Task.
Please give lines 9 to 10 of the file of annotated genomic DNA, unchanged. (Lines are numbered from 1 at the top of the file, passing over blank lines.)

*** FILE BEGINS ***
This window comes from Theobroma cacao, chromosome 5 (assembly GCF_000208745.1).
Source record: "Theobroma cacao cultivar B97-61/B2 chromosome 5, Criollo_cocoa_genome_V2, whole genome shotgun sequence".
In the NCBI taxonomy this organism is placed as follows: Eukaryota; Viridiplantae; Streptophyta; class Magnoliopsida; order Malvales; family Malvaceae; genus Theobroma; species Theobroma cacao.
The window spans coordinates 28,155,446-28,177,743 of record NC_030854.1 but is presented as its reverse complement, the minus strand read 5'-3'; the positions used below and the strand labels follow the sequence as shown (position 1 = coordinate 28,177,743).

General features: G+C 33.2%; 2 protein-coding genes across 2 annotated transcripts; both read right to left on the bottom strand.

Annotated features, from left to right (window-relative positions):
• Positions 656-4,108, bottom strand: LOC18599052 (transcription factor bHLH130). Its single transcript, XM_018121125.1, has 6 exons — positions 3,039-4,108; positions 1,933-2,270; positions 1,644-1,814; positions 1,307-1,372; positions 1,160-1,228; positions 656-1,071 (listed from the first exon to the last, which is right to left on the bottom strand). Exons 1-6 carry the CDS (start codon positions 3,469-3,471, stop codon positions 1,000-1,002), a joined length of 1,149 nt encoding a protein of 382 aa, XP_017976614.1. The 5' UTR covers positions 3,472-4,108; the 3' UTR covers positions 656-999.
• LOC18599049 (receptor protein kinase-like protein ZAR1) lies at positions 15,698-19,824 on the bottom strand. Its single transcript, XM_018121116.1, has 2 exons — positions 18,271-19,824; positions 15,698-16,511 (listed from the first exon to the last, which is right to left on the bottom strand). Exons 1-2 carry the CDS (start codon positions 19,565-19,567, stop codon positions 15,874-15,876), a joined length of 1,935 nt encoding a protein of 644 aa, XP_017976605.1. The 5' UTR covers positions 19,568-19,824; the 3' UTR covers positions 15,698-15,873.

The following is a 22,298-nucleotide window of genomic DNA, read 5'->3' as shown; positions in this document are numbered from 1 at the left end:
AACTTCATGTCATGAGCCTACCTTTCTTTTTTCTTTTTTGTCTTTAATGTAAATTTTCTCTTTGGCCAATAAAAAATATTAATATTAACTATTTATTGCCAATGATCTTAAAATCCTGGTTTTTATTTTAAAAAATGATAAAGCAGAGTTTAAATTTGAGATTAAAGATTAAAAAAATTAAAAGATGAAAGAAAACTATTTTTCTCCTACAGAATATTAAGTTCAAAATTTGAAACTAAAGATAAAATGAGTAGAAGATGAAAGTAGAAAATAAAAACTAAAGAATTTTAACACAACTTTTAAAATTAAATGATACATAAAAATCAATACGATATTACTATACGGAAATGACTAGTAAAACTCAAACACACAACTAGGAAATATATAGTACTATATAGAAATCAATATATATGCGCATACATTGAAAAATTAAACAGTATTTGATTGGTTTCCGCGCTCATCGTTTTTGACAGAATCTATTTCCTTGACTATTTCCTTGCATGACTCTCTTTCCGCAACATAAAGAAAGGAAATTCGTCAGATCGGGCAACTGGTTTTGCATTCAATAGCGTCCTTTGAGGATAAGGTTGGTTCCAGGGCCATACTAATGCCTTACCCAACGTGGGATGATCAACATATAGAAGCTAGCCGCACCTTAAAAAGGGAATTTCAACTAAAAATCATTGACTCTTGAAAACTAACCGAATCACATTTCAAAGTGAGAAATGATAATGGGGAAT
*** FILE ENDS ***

The following is a 22,298-nucleotide window of genomic DNA, read 5'->3' as shown; positions in this document are numbered from 1 at the left end:
AACTTCATGTCATGAGCCTACCTTTCTTTTTTCTTTTTTGTCTTTAATGTAAATTTTCTCTTTGGCCAATAAAAAATATTAATATTAACTATTTATTGCCAATGATCTTAAAATCCTGGTTTTTATTTTAAAAAATGATAAAGCAGAGTTTAAATTTGAGATTAAAGATTAAAAAAATTAAAAGATGAAAGAAAACTATTTTTCTCCTACAGAATATTAAGTTCAAAATTTGAAACTAAAGATAAAATGAGTAGAAGATGAAAGTAGAAAATAAAAACTAAAGAATTTTAACACAACTTTTAAAATTAAATGATACATAAAAATCAATACGATATTACTATACGGAAATGACTAGTAAAACTCAAACACACAACTAGGAAATATATAGTACTATATAGAAATCAATATATATGCGCATACATTGAAAAATTAAACAGTATTTGATTGGTTTCCGCGCTCATCGTTTTTGACAGAATCTATTTCCTTGACTATTTCCTTGCATGACTCTCTTTCCGCAACATAAAGAAAGGAAATTCGTCAGATCGGGCAACTGGTTTTGCATTCAATAGCGTCCTTTGAGGATAAGGTTGGTTCCAGGGCCATACTAATGCCTTACCCAACGTGGGATGATCAACATATAGAAGCTAGCCGCACCTTAAAAAGGGAATTTCAACTAAAAATCATTGACTCTTGAAAACTAACCGAATCACATTTCAAAGTGAGAAATGATAATGGGGAAT